Former KUAC reporter brings DC insight to UAF audience
By Molly Dischner
Sun Star Reporter
Monday night, former KUAC-er Libby Casey talked about her experiences in Washington D.C. as Alaska Public Radio Network’s Washington Correspondent in Schaible Auditorium.
Casey interspersed soundbites from people in the capital city with her own anecdotes about life there. Her talk was presented by Summer Sessions as part of their summer lecture series.
Life in the city, Casey said, was a whirlwind – especially at first. “It sometimes feels like a never ending episode of friends,” she said. The news business was also hectic. Days after Casey arrived in Washington, Ted Stevens was indicted. And when she made her first trip back to Alaska, Sarah Palin was tapped as John McCain’s running mate. (Casey was somewhere over the Midwest when the announcement was made.)
Because she was knowledgeable about Alaskan politics, Casey said she appeared on various TV shows to talk about Stevens, Palin and other Alaskan issues. Her first appearances were learning experiences, she said.
“When I look back at the footage, I look like a deer in headlights.”
Two years later, her opinion is no longer as coveted. “The networks don’t call so much anymore,” she said, adding that sometimes they’ll ask her about Palin family gossip. She usually turns those requests down. “I have nothing of substance to share,” she said.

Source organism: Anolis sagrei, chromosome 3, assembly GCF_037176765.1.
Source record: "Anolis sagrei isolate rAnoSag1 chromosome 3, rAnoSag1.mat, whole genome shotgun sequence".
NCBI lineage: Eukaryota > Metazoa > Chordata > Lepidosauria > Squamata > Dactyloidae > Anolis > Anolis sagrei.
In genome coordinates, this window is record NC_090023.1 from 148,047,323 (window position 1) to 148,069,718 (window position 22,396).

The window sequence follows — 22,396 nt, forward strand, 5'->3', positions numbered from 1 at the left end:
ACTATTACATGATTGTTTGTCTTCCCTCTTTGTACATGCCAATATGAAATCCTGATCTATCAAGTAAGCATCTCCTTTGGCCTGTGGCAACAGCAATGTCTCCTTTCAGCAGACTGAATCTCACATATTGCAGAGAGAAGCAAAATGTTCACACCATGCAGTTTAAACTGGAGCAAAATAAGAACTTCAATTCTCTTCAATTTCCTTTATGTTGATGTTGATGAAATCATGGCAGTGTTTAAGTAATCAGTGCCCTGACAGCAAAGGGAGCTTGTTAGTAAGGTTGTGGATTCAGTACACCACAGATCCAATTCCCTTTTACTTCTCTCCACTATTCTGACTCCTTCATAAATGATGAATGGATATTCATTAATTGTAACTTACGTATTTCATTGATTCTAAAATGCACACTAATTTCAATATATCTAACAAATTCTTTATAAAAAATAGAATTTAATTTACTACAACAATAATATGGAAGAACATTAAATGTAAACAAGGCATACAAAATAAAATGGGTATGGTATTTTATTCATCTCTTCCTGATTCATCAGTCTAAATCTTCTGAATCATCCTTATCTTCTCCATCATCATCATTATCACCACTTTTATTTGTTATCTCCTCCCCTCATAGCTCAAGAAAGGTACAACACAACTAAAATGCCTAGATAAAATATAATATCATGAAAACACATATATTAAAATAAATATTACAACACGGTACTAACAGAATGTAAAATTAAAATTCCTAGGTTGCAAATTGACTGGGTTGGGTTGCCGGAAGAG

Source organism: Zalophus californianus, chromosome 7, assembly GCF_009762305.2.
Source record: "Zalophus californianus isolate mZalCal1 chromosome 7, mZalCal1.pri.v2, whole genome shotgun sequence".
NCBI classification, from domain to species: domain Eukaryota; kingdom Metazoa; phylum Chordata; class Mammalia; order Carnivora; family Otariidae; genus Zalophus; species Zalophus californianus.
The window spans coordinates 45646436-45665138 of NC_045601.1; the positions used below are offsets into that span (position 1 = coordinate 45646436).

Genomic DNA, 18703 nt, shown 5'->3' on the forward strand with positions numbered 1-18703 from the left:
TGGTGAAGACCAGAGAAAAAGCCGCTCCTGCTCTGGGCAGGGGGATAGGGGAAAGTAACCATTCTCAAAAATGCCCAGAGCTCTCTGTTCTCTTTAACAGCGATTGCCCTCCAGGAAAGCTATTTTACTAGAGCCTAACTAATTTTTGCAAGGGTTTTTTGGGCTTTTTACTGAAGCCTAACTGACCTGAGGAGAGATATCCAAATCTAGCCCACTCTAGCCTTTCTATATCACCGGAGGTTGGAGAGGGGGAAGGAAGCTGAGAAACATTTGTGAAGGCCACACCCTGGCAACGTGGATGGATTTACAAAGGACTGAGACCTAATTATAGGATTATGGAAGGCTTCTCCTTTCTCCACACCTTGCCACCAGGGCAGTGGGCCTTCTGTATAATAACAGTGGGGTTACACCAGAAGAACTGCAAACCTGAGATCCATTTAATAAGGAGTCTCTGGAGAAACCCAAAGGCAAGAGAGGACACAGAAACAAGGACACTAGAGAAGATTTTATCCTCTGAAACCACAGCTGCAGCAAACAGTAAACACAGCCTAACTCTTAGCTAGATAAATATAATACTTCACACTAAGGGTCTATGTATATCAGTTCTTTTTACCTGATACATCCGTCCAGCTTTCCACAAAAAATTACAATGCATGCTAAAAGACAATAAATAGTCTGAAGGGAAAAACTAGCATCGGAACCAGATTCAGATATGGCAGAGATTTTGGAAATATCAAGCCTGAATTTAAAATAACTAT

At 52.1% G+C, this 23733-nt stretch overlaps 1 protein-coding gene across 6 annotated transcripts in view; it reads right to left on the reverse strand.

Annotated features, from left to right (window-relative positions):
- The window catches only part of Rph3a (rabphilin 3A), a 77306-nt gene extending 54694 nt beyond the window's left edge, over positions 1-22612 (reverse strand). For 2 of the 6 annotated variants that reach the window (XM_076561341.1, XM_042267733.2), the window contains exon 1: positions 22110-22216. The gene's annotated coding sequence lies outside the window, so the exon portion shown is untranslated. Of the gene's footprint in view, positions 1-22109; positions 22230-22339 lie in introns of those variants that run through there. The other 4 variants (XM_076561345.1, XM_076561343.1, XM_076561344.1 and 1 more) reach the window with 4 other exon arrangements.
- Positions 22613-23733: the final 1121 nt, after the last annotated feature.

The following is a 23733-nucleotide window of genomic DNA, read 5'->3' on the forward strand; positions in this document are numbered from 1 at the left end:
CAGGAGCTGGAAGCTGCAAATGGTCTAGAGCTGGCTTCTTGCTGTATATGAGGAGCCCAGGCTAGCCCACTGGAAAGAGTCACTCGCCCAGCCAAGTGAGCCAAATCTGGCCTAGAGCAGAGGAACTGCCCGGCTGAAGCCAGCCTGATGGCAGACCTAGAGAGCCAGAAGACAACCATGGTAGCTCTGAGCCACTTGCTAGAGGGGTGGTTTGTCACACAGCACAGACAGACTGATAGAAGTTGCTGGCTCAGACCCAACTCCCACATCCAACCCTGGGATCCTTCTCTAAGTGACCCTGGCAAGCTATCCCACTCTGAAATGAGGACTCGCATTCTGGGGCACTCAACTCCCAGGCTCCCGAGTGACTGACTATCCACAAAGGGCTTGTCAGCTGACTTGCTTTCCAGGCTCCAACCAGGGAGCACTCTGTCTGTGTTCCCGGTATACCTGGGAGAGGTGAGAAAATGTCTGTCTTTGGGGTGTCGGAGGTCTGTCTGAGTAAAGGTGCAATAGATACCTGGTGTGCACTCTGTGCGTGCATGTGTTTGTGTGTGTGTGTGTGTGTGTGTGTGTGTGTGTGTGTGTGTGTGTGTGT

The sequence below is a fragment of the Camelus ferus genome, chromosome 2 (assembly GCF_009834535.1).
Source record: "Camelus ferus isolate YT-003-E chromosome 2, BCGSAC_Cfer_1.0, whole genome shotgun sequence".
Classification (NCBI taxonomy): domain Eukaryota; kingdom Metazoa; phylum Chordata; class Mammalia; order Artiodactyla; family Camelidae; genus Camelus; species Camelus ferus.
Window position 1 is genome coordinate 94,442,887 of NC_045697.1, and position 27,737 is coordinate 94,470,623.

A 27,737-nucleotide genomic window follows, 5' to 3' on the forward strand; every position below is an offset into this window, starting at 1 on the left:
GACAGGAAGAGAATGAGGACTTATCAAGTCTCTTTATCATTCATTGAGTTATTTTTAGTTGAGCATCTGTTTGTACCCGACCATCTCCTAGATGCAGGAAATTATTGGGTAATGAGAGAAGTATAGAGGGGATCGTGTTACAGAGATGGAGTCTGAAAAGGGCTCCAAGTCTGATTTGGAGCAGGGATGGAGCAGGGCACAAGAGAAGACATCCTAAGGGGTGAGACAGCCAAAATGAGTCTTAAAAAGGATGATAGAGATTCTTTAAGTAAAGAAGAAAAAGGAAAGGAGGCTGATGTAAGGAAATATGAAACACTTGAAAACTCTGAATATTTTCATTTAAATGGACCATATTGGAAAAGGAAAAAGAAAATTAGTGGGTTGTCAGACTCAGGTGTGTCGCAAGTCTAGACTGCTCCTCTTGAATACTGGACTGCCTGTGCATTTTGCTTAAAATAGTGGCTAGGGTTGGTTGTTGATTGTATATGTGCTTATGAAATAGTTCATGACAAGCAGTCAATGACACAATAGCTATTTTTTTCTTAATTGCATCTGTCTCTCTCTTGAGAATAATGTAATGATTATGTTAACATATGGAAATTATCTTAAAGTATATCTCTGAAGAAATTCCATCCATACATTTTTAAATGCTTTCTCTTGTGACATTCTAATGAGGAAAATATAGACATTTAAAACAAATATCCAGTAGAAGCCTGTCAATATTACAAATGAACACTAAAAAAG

Casey’s soundbites featured man-on-the-street style interviews as well as questions posed to Alaska’s delegation, other senators, and reporters based in Washington. She used them to articulate “Alaska: The View from Washington” as her lecture was titled.
In one clip, she asked someone what they thought of when she said Alaska. Her interviewee mentioned wildlife. “Do you think of Sarah Palin?” she asked. “No…she’s from there, right?” That clip was met with laughter and applause. Most of the other interviewees had heard of Palin. None knew who Sean Parnell is.
During the question-and-answer period, a UAF researcher asked how the university is perceived in Washington D.C. Casey said that people who were interested in research were aware of the university, but that overall, the arctic isn’t getting as much play in America as it is in other countries.